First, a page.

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dc.contributor.authorBurkepile, Deron E.en_US
dc.contributor.authorHay, Mark E.en_US
dc.date.accessioned2010-06-17T18:50:56Z
dc.date.available2010-06-17T18:50:56Z
dc.date.issued2010-01-29
dc.identifier.citationDeron E. Burkepile and Mark E. Hay, "Impact of Herbivore Identity on Algal Succession and Coral Growth on a Caribbean Reef," PLoS ONE 5(1): e8963en_US
dc.identifier.issn1932-6203
dc.identifier.urihttp://hdl.handle.net/1853/34017
dc.description© 2010 Burkepile, Hay. This is an open-access article distributed under the terms of the Creative Commons Attribution License, which permits unrestricted use, distribution, and reproduction in any medium, provided the original author and source are credited.en_US
dc.descriptionDOI: 10.1371/journal.pone.0008963
dc.description.abstractHerbivory is an important top-down force on coral reefs that regulates macroalgal abundance, mediates competitive interactions between macroalgae and corals, and provides resilience following disturbances such as hurricanes and coral bleaching. However, reductions in herbivore diversity and abundance via disease or over-fishing may harm corals directly and may indirectly increase coral susceptibility to other disturbances. Methodology and Principal Findings In two experiments over two years, we enclosed equivalent densities and masses of either single-species or mixed-species of herbivorous fishes in replicate, 4 m2 cages at a depth of 17 m on a reef in the Florida Keys, USA to evaluate the effects of herbivore identity and species richness on colonization and development of macroalgal communities and the cascading effects of algae on coral growth. In Year 1, we used the redband parrotfish (Sparisoma aurofrenatum) and the ocean surgeonfish (Acanthurus bahianus); in Year 2, we used the redband parrotfish and the princess parrotfish (Scarus taeniopterus). On new substrates, rapid grazing by ocean surgeonfish and princess parrotfish kept communities in an early successional stage dominated by short, filamentous algae and crustose coralline algae that did not suppress coral growth. In contrast, feeding by redband parrotfish allowed an accumulation of tall filaments and later successional macroalgae that suppressed coral growth. These patterns contrast with patterns from established communities not undergoing primary succession; on established substrates redband parrotfish significantly reduced upright macroalgal cover while ocean surgeonfish and princess parrotfish allowed significant increases in late successional macroalgae. Significance This study further highlights the importance of biodiversity in affecting ecosystem function in that different species of herbivorous fishes had very different impacts on reef communities depending on the developmental stage of the community. The species-specific effects of herbivorous fishes suggest that a species-rich herbivore fauna can be critical in providing the resilience that reefs need for recovery from common disturbances such as coral bleaching and storm damage.en_US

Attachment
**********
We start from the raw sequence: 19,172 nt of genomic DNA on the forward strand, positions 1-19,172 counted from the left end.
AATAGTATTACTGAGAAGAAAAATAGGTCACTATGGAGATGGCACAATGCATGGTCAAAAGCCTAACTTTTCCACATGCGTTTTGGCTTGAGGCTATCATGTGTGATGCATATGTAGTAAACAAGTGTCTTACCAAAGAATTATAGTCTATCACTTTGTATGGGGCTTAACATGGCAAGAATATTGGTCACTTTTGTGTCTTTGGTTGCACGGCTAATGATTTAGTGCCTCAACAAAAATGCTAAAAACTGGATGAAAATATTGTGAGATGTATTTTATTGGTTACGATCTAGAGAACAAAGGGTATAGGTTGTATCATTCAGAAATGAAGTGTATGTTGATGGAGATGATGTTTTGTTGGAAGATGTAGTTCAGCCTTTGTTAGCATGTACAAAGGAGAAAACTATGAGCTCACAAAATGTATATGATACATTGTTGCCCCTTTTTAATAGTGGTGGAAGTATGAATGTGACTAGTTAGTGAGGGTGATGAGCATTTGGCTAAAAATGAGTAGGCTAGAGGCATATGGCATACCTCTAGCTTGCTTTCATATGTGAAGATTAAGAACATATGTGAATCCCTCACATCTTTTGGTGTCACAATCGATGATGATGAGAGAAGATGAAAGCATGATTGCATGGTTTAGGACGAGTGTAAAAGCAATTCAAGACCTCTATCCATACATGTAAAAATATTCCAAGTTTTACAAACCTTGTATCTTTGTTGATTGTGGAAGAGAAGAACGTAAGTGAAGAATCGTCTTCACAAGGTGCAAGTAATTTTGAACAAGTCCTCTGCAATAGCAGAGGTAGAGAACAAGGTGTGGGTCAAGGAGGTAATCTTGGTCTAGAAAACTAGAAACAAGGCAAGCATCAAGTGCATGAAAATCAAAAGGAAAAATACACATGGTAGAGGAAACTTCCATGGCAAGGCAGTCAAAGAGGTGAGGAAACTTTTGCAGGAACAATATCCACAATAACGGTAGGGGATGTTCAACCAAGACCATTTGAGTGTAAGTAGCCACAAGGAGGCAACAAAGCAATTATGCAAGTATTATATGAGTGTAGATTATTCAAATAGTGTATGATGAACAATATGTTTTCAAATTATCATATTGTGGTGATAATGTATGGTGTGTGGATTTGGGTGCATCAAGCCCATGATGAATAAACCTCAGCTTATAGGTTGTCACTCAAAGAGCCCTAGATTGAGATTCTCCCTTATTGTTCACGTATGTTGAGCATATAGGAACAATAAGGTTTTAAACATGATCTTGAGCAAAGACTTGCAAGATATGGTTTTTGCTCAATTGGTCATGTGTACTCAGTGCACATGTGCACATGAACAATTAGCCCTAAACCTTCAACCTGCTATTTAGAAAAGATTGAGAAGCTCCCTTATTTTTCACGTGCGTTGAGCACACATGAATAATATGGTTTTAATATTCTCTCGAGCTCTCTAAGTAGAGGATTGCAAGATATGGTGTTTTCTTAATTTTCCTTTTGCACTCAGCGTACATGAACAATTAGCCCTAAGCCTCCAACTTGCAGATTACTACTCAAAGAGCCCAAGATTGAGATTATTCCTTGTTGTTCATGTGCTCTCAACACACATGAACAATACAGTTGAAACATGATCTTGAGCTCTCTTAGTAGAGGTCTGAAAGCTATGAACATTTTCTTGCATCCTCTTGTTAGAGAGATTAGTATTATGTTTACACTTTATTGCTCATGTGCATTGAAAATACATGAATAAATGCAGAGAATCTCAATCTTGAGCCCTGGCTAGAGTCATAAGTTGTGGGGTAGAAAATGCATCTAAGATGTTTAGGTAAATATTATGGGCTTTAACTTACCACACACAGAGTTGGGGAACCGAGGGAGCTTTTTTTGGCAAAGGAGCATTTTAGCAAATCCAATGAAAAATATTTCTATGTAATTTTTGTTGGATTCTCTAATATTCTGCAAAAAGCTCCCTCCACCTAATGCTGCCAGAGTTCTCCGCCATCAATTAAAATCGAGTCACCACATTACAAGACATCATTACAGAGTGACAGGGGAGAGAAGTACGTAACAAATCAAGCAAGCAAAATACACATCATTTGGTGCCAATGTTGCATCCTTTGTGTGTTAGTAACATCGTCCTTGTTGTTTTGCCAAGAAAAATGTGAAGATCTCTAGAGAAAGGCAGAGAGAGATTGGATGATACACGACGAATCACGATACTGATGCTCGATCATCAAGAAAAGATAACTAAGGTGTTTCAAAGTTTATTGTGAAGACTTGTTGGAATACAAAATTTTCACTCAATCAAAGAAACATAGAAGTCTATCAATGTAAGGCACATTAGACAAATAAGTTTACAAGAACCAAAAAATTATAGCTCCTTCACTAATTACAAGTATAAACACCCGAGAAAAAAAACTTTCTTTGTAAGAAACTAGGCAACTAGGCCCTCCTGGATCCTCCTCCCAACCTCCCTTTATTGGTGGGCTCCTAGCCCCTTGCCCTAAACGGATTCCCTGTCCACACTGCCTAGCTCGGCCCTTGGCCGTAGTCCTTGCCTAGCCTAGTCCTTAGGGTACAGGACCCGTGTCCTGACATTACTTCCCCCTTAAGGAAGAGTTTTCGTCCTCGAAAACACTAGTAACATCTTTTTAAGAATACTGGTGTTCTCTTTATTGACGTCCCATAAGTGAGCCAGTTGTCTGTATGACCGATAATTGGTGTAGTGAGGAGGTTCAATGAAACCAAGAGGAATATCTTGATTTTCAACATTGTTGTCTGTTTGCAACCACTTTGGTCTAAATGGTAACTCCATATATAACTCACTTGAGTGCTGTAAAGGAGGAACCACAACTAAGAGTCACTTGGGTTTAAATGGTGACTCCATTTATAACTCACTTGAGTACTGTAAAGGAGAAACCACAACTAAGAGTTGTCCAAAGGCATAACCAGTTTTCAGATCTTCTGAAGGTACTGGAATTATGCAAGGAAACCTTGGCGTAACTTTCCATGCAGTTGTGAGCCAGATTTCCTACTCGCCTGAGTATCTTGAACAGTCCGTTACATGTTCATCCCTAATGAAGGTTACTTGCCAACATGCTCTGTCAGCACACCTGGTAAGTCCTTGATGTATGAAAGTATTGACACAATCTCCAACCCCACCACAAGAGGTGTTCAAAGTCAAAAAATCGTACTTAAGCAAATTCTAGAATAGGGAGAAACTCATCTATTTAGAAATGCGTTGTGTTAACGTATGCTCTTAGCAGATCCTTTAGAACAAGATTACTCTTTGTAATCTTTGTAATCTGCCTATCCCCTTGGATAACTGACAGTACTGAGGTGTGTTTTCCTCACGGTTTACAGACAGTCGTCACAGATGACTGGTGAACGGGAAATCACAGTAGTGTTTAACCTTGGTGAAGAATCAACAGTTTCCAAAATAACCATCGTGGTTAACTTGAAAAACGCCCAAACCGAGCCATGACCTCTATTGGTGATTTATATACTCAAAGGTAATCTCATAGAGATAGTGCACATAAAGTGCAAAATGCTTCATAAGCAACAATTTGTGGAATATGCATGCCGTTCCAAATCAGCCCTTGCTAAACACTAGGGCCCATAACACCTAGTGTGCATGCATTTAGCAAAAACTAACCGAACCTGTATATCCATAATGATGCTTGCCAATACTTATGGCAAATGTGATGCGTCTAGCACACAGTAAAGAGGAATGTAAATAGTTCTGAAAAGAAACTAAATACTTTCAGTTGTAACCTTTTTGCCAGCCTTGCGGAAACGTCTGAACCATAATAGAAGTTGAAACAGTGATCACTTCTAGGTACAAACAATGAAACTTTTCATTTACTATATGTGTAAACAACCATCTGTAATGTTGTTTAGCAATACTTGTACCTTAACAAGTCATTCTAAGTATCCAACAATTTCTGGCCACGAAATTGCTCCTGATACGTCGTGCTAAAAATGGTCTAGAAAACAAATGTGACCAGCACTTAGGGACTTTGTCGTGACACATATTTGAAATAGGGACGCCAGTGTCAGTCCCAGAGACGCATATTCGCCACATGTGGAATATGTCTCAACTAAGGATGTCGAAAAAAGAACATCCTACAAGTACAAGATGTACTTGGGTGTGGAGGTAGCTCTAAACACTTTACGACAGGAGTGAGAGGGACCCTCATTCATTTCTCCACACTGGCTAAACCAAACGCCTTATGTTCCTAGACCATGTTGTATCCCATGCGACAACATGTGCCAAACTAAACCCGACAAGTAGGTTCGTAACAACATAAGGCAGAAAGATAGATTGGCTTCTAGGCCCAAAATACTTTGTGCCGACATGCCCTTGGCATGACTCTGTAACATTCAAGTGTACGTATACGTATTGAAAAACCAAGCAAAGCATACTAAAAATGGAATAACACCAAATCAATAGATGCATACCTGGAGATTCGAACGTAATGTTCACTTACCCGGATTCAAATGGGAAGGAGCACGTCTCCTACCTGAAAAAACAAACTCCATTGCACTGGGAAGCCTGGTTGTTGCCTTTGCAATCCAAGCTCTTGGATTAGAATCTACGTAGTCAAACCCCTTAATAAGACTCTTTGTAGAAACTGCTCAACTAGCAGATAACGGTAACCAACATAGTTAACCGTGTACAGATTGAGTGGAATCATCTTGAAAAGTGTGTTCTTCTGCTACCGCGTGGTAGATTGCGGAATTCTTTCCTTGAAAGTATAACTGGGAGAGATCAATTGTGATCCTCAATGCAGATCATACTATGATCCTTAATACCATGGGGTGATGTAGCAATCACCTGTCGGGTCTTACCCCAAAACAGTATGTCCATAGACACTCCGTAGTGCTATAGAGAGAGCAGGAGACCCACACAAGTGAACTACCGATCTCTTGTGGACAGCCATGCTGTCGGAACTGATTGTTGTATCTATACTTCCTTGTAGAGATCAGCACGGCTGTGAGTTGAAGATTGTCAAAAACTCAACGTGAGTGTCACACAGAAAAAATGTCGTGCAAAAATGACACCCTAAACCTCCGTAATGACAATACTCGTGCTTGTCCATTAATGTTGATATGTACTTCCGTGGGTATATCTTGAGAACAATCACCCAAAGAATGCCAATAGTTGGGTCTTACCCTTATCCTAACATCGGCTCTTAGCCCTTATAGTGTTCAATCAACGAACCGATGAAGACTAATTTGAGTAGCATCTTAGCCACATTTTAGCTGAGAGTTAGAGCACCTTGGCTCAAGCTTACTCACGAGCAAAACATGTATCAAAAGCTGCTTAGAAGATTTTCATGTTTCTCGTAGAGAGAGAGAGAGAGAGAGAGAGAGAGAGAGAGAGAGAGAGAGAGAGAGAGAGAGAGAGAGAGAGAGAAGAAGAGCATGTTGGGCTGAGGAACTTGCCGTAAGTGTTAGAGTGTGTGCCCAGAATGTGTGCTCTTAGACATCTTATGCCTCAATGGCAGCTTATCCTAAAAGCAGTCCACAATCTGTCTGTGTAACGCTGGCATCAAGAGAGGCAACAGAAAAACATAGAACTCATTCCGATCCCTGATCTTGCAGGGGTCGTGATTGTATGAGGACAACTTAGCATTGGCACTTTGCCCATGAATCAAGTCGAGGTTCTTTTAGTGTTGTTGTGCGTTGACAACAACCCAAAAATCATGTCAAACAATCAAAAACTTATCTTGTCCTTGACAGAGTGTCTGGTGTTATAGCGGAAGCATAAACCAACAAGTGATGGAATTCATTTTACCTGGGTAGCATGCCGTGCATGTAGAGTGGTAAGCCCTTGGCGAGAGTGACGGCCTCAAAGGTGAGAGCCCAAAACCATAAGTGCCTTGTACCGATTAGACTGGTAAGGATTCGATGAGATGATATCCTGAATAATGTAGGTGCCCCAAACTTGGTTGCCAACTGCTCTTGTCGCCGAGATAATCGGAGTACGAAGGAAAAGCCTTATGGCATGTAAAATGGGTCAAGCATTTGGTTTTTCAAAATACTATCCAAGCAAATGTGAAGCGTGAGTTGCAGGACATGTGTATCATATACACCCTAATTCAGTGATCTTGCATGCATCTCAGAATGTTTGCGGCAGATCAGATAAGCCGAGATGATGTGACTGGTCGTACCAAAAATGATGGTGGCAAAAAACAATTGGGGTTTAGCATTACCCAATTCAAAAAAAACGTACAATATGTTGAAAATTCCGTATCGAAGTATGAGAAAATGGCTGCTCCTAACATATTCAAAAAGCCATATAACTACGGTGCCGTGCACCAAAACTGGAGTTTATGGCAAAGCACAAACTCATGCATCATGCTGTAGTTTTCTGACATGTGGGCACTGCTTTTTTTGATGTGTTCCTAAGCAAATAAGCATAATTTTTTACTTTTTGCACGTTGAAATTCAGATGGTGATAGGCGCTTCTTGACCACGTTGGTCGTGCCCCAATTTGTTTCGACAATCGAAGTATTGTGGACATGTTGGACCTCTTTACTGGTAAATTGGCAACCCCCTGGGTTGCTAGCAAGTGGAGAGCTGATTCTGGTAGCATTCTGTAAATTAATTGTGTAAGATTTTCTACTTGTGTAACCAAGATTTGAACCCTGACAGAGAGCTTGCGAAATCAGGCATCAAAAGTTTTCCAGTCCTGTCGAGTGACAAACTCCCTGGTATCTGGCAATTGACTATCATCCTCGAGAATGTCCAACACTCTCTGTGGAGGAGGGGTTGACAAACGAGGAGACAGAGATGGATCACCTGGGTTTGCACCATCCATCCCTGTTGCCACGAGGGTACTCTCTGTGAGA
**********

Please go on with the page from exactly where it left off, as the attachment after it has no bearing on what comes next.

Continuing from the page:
dc.language.isoen_USen_US
dc.publisherGeorgia Institute of Technologyen_US
dc.subjectHerbivoryen_US
dc.subjectCoral reefsen_US
dc.subjectCoral recoveryen_US
dc.subjectBiodiversityen_US
dc.subjectCoral bleachingen_US
dc.subjectStorm damageen_US
dc.titleImpact of Herbivore Identity on Algal Succession and Coral Growth on a Caribbean Reefen_US
dc.typeArticleen_US
dc.contributor.corporatenameGeorgia Institute of Technology. School of Biologyen_US
dc.contributor.corporatenameFlorida International University. Marine Sciences Programen_US
dc.publisher.originalPublic Library of Science
dc.identifier.doi10.1371/journal.pone.0008963


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